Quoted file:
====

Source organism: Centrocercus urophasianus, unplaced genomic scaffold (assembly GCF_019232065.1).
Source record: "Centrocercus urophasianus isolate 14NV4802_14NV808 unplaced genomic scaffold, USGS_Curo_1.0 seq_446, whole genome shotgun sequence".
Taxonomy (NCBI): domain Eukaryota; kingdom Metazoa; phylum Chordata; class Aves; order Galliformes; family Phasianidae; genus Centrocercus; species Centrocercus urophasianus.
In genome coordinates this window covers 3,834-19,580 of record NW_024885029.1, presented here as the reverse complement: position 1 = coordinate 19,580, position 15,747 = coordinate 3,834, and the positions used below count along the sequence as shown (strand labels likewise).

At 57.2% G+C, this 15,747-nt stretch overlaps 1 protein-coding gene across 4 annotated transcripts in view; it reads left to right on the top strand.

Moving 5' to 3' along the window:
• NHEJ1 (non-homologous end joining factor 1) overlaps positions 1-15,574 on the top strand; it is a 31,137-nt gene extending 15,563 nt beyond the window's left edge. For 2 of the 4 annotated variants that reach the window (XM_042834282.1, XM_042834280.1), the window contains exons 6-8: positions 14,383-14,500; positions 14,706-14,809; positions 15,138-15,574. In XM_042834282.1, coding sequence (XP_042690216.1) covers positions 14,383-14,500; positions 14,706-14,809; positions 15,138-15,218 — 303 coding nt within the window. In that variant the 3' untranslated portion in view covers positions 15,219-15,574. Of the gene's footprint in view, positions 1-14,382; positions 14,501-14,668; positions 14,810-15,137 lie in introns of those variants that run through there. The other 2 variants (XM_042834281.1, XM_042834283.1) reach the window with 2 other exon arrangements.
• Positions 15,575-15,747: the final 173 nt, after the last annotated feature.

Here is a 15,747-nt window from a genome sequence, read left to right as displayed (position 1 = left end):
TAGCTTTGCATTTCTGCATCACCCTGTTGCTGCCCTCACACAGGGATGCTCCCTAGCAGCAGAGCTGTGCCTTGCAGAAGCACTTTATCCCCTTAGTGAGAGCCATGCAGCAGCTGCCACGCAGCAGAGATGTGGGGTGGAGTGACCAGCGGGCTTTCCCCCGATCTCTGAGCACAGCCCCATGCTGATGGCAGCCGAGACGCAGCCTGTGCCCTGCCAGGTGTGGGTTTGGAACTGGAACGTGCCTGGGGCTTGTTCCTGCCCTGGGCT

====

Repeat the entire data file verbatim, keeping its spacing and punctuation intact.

Source organism: Centrocercus urophasianus, unplaced genomic scaffold (assembly GCF_019232065.1).
Source record: "Centrocercus urophasianus isolate 14NV4802_14NV808 unplaced genomic scaffold, USGS_Curo_1.0 seq_446, whole genome shotgun sequence".
Taxonomy (NCBI): domain Eukaryota; kingdom Metazoa; phylum Chordata; class Aves; order Galliformes; family Phasianidae; genus Centrocercus; species Centrocercus urophasianus.
In genome coordinates this window covers 3,834-19,580 of record NW_024885029.1, presented here as the reverse complement: position 1 = coordinate 19,580, position 15,747 = coordinate 3,834, and the positions used below count along the sequence as shown (strand labels likewise).

At 57.2% G+C, this 15,747-nt stretch overlaps 1 protein-coding gene across 4 annotated transcripts in view; it reads left to right on the top strand.

Moving 5' to 3' along the window:
• NHEJ1 (non-homologous end joining factor 1) overlaps positions 1-15,574 on the top strand; it is a 31,137-nt gene extending 15,563 nt beyond the window's left edge. For 2 of the 4 annotated variants that reach the window (XM_042834282.1, XM_042834280.1), the window contains exons 6-8: positions 14,383-14,500; positions 14,706-14,809; positions 15,138-15,574. In XM_042834282.1, coding sequence (XP_042690216.1) covers positions 14,383-14,500; positions 14,706-14,809; positions 15,138-15,218 — 303 coding nt within the window. In that variant the 3' untranslated portion in view covers positions 15,219-15,574. Of the gene's footprint in view, positions 1-14,382; positions 14,501-14,668; positions 14,810-15,137 lie in introns of those variants that run through there. The other 2 variants (XM_042834281.1, XM_042834283.1) reach the window with 2 other exon arrangements.
• Positions 15,575-15,747: the final 173 nt, after the last annotated feature.

Here is a 15,747-nt window from a genome sequence, read left to right as displayed (position 1 = left end):
TAGCTTTGCATTTCTGCATCACCCTGTTGCTGCCCTCACACAGGGATGCTCCCTAGCAGCAGAGCTGTGCCTTGCAGAAGCACTTTATCCCCTTAGTGAGAGCCATGCAGCAGCTGCCACGCAGCAGAGATGTGGGGTGGAGTGACCAGCGGGCTTTCCCCCGATCTCTGAGCACAGCCCCATGCTGATGGCAGCCGAGACGCAGCCTGTGCCCTGCCAGGTGTGGGTTTGGAACTGGAACGTGCCTGGGGCTTGTTCCTGCCCTGGGCT